- The Washington Times - Thursday, September 28, 2006

ANNAPOLIS — State Sen. John A. Giannetti Jr. yesterday registered as a Republican candidate for his seat after having switched parties earlier this week.

Mr. Giannetti, a College Park resident, was trounced in this month’s Democratic primary by James C. Rosapepe, a former U.S. ambassador and state delegate.

“As far as opportunism goes, this is an opportunity to continue in public service for four more years,” said Mr. Giannetti, 42, after filing papers at the state Board of Elections. “I don’t think there’s anything wrong with taking the opportunity.”

He was joined by state Republican Party Chairman John M. Kane, who said Mr. Giannetti’s switch will give Republicans a better chance of winning the five Senate seats they need to sustain a party-line filibuster and block veto overrides by the Democrat-controlled legislature.

“We might now get six [seats],” Mr. Kane said. “A good Republican in my world is an elected Republican.”

A loophole in the state’s “sore loser law” allowed Mr. Giannetti to switch parties in a bid to keep his seat.

The law bars the loser of a primary election from having his or her name appear on the ballot for the general election. An exception allows a county central committee to replace a candidate who has withdrawn his or her name from the ballot.

On Monday, Mr. Kane told Mr. Giannetti that the winner of the Republican primary, John Stafford, had withdrawn his name and that the Republican central committees for Prince George’s and Anne Arundel counties were prepared to nominate Mr. Giannetti.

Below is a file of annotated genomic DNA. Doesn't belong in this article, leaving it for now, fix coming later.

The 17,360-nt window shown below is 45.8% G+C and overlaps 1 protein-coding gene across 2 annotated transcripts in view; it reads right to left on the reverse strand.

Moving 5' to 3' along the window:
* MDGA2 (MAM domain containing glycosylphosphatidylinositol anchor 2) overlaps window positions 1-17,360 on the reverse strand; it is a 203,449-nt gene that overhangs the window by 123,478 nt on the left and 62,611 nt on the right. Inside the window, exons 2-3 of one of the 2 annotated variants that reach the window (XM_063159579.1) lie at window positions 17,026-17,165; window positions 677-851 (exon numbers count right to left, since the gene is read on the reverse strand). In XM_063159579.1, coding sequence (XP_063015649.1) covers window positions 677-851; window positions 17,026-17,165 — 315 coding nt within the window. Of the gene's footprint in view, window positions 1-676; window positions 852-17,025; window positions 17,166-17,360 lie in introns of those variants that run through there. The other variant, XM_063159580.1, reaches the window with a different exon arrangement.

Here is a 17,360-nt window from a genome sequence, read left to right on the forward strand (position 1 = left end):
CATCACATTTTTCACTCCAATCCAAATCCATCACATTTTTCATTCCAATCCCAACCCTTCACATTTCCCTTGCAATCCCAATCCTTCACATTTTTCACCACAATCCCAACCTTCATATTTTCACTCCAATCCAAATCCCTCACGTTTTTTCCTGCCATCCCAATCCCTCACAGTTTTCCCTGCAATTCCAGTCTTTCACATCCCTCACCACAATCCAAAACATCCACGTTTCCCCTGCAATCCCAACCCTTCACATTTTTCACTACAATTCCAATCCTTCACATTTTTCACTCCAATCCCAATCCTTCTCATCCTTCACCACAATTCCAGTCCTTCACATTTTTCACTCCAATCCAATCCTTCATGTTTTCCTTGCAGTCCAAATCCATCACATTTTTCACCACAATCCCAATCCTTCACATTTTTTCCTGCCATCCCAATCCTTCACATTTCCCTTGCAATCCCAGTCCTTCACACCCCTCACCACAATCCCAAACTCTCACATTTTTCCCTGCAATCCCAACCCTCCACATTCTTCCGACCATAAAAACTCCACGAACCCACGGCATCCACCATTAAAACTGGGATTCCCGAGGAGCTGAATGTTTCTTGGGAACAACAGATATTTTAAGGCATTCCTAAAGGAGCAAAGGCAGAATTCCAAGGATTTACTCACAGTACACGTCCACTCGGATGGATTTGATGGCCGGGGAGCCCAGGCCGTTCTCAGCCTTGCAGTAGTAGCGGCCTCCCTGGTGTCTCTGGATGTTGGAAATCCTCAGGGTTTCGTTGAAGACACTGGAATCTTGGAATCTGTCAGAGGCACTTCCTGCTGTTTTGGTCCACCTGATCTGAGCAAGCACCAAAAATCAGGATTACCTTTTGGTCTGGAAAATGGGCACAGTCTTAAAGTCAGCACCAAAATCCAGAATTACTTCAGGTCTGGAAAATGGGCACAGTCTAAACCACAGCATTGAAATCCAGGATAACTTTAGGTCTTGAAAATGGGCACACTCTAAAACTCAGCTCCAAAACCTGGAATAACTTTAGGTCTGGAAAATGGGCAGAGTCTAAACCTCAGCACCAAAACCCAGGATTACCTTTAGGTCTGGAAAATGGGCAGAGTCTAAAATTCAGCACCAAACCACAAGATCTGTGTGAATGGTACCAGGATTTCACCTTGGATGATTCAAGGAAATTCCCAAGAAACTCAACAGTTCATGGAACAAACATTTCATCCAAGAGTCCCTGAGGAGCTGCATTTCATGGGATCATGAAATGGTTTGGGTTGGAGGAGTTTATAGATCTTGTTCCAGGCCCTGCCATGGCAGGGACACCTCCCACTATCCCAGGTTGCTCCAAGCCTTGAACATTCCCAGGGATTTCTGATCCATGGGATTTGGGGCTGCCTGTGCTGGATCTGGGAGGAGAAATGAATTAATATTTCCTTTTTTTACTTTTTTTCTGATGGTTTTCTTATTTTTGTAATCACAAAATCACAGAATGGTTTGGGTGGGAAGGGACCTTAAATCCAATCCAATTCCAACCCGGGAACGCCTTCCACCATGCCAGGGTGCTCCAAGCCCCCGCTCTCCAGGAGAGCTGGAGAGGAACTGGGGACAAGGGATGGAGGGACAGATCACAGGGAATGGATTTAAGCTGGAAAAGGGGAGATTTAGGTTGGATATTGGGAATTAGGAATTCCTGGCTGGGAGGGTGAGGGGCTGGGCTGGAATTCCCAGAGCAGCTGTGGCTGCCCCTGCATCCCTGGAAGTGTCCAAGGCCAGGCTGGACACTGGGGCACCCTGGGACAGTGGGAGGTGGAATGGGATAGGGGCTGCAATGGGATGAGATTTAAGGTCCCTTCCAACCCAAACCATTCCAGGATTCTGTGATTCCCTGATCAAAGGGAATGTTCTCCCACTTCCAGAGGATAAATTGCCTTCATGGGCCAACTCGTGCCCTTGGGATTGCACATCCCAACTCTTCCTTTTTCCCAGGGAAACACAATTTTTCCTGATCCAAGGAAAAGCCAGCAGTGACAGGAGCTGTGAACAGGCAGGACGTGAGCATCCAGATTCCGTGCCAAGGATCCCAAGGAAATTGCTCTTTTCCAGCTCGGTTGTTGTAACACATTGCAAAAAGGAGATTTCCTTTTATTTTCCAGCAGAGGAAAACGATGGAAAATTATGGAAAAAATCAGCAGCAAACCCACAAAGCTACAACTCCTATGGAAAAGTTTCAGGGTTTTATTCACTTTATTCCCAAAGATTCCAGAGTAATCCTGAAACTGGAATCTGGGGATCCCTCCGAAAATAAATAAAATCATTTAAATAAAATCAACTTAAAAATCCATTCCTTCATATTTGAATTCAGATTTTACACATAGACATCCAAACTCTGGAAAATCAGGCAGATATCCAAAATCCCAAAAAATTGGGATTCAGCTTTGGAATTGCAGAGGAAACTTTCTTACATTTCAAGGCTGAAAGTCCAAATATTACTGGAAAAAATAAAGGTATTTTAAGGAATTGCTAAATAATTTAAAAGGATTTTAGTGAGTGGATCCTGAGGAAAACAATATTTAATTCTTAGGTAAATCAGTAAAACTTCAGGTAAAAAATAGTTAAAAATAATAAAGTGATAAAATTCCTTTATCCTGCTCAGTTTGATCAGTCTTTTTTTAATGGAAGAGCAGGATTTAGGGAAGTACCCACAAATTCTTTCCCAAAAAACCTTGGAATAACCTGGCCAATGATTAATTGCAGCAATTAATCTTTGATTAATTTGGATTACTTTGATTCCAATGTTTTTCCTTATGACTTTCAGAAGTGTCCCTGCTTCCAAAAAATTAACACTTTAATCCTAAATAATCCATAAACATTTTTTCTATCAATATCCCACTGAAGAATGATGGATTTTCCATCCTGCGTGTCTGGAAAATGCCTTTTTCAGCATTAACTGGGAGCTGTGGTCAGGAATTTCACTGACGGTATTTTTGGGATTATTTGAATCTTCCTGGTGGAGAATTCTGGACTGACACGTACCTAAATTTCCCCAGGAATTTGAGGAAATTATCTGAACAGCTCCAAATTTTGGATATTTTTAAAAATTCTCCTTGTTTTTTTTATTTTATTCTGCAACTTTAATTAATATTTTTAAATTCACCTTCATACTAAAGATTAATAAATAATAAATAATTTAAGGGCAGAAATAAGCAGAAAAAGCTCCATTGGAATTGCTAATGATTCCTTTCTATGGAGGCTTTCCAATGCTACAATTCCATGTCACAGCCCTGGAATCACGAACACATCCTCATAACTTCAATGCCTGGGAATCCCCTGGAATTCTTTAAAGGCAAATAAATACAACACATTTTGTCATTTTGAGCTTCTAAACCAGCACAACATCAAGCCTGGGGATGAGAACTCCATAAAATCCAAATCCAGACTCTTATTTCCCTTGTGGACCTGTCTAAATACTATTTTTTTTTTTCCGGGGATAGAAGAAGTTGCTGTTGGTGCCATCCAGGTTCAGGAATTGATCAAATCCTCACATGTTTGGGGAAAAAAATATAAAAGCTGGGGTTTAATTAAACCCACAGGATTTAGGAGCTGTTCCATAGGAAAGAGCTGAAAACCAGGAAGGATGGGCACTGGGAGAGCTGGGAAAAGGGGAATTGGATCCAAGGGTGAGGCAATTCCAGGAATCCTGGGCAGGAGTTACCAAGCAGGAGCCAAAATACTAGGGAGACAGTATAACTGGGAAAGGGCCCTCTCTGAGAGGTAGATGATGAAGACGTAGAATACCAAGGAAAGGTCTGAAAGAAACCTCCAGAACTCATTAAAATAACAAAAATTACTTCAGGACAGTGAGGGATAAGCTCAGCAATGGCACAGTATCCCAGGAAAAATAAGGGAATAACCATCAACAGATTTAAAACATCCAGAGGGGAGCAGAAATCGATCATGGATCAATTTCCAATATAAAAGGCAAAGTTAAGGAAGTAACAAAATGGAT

Mr. Giannetti, who has been a state senator since 2003, switched parties Tuesday.

He said his and wife Erin’s initial resistance to switching parties yielded to an aggressive recruitment effort by Mr. Kane and Sen. Alex X. Mooney, Frederick Republican.

“My politics aren’t changing one single bit,” said Mr. Giannetti, who is Catholic and holds conservative views on issues such as abortion.

He cast his defeat in the primary as an example of the Democratic Party moving further to the left.

“My opponent does represent the ultra-left wing of the Democratic Party,” Mr. Giannetti said.

Mr. Rosapepe, 55, noted that Mr. Giannetti’s district “is 2-to-1 Democratic.”

“I think people in this district are looking for leaders they can trust to remain true to their commitments,” Mr. Rosapepe said. “When someone says on Monday that they’re a Democrat and then on Wednesday that they’re a Republican, I think Democrats, Republicans, independents are not reacting well to that.”

Senate President Thomas V. Mike Miller Jr., Prince George’s Democrat, said he advised Mr. Giannetti against the change.

“It’s a bad decision for him personally and careerwise,” Mr. Miller said. “I think he’s going to lose worse in the general election than he did in the primary.”

State Sen. John C. Astle, an Anne Arundel Democrat who faces a tough challenge from Delegate Herb McMillan, said Mr. Giannetti’s switch “makes [the Republicans] look bad.”

“If they’re so desperate they’re recruiting losers, you’ve got to wonder,” he said.



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